When do you know where to go, when to go, what time to go and so on and so on.

Hopefully before you go out for a morning, afternoon or evening shoot you have done your do diligence.

For me and wave photography it is all still new but every time I go out I take mental notes of conditions, lighting, wind and angles/composition.  I try to read as much as possible and find websites that will help assist me have the best possible outcome of that days photography.

Things to note:

  • Patience is a virtue:  Not everyday is going to be the best shooting day ever.  As you try new spots and new times you are going to run into some real dud days that produce little to nothing but with that said there will also be days that surprise you and you get more than you thought you would.
  • Take note of wind, weather, drive time, composition, lighting and any other notes for each spot you visit.

For me this is specially important, a few things I have learned:

  • Check the surf report the night before and even days before:  I am always on Surfline.com checking conditions.  I made the mistake once of not checking with Surfline and to go out was a waste of time.  Mine as well have been shooting on a lake the waves were so flat.  Another website to check is Magicseaweed.com
  • Check the weather report is it going to rain, overcast, cloudy.  Which conditions benefit your shooting style:  I can shoot in rain, sun and gray skies but if it is foggy…I go back to bed!
  • Wind conditions are huge for shooting waves.  The wind is so much lighter at sunrise than sunset.  Less winds translate into better wave formations and better sets.  Heavier winds translate into choppy broken sets and lots of white water and white caps with no form to the wave.  So for my area sunrise is the way to go.  I will experiment with sunset and hope to get something but I don’t go often and definitely don’t plan my day around a sunset wave shoot.
  • Lighting is key:  Again depending on your area sunrise or sunset is going to give you the best lighting.  I go before the sunrises, as a matter of fact I am out there an hour early just to find my spot, get myself in the moment, get my gear ready without rushing and make all adjustments to the camera necessary to catch the first golden light of the morning.  About 30 minutes after sunrise, it is done.  I may stick around and enjoy the moment but once the sun is harsh, packing it up and saving the equipment is best.  I haven’t found sunset lighting to be all that great in my area but I am still hopeful.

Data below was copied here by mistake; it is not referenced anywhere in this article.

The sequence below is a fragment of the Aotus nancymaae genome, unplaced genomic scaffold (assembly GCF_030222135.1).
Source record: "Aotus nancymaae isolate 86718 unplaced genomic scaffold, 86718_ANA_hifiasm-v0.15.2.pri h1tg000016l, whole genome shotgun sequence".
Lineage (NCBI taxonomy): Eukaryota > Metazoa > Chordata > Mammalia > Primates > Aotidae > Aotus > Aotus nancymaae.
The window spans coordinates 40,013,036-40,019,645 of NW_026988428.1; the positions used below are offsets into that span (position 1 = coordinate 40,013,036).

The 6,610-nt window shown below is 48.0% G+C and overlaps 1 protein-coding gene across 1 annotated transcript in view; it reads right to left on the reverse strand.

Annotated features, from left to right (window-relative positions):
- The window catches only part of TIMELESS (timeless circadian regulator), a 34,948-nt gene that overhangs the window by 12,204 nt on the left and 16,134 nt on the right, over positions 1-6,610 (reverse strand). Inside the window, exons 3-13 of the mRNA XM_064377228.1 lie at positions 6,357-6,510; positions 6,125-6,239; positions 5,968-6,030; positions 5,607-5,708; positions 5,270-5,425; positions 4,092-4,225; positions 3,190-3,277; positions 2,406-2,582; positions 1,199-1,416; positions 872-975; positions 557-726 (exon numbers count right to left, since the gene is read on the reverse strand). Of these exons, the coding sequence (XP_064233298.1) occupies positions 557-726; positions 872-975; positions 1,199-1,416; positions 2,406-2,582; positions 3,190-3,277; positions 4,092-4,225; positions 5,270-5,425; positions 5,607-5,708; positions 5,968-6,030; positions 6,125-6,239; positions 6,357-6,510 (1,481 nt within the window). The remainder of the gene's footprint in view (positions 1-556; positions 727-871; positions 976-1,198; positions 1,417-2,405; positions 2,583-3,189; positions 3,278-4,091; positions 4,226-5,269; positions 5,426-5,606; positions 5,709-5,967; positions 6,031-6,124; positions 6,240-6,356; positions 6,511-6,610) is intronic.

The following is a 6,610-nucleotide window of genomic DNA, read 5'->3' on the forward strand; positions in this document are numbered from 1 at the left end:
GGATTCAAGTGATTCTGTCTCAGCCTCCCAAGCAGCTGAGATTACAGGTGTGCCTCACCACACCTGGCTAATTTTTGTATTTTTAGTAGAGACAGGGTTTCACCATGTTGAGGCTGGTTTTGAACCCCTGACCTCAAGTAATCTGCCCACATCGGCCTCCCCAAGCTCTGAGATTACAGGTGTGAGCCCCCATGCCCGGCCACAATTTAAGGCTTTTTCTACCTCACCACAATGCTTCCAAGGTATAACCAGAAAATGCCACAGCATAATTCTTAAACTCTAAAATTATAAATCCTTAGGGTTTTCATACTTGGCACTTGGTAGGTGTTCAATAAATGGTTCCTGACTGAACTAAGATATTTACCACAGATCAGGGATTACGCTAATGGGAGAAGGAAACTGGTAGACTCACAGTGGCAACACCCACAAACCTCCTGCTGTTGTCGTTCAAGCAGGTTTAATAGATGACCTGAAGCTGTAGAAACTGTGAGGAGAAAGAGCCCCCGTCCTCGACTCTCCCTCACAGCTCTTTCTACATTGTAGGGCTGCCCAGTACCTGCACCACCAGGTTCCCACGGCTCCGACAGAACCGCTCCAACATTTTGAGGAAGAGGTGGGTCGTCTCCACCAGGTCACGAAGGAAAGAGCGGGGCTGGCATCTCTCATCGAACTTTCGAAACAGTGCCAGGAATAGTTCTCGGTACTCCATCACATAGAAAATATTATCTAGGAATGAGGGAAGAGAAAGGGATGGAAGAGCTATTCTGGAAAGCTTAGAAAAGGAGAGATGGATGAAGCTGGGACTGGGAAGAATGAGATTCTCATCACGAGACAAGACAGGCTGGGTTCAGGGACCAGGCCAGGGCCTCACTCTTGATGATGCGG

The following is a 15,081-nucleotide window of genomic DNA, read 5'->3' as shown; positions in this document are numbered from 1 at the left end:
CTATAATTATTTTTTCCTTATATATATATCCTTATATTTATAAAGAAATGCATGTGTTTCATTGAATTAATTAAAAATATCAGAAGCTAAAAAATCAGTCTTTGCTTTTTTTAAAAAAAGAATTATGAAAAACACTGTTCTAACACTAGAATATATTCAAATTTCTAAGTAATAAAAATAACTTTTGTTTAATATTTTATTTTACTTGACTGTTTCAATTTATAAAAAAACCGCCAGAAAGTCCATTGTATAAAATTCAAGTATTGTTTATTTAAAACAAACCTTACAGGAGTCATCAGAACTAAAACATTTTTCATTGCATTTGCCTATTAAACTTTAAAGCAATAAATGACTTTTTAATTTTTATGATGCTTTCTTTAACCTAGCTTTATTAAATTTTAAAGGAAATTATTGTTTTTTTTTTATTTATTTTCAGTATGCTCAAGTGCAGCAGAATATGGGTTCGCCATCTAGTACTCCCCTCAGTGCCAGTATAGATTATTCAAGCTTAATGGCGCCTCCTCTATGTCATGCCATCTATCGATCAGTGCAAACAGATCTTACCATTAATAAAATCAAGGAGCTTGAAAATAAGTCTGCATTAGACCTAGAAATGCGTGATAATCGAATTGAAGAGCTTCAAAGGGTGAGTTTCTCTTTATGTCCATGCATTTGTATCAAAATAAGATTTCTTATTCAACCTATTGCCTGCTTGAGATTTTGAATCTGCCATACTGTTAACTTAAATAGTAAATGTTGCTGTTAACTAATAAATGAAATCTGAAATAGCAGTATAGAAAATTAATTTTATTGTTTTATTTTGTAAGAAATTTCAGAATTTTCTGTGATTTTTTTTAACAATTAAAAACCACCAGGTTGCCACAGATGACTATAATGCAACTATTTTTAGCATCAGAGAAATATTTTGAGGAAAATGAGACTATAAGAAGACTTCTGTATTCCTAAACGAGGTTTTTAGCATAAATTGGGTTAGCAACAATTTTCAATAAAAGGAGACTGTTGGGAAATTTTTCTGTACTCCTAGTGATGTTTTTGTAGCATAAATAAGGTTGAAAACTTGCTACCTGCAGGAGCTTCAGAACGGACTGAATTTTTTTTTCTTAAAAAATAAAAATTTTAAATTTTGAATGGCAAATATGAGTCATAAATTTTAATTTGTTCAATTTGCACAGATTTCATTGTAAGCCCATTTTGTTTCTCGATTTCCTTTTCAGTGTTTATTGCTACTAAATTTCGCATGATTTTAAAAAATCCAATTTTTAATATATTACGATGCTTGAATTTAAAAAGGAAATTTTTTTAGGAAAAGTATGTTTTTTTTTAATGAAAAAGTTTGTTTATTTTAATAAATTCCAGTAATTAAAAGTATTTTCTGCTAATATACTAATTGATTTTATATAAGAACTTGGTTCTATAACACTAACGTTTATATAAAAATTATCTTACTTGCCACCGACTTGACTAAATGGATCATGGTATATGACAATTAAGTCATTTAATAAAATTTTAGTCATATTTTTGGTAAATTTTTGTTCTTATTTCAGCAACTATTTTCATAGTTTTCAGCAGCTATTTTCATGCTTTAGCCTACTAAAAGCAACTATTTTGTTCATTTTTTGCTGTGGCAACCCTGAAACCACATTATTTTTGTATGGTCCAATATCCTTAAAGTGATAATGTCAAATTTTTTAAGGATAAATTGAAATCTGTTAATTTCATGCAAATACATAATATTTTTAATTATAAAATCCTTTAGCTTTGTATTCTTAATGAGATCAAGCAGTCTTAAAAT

• Where to get good composition and don’t get you or your equipment wet:  Each site has its own merits but when visiting a new site, take note of the tides and the high and low marks of the shore.  Find the high marks as close to water as possible!  When shooting waves you want to shoot as parallel to the waves as possible this means shooting as close to the water as possible.  I don’t have a water housing…yet, and since that is the case I need to do everything to protect my gear.  Getting gear wet with sea water is no good and can ruin a day, week or even year by expensive repairs or replacement.  Good composition means good lighting as well and either having surfers in your shots or not in your shot, each has its merits but you need to take note of this.
  • Lastly take note of the spot to either cross off the list of “been there, done that, won’t go back” or “hmmm, that was good, note to self, got to hit that again soon”.  Experimentation is the only way to grow in your photography.  If you are not trying new things and places you just end up with thousands of photo’s of the same thing different day.  Yes I know, “waves are original and each is different from the last like a snow flake”  I get it.  But same scenery, same lighting, your photo’s to your viewers or clients will get old after a while.

These are all good ideas and just a few things I have taken note of in my own photography.

Right time, right day, right spot, how do you know?

  • Do your homework and use as many tools as possible before going out
  • Experiment with new areas, compositions and creative settings.  Take notes on what works and what doesn’t
  • Try different times of the day and watch your artistic lighting for the best results

Happy shooting!!

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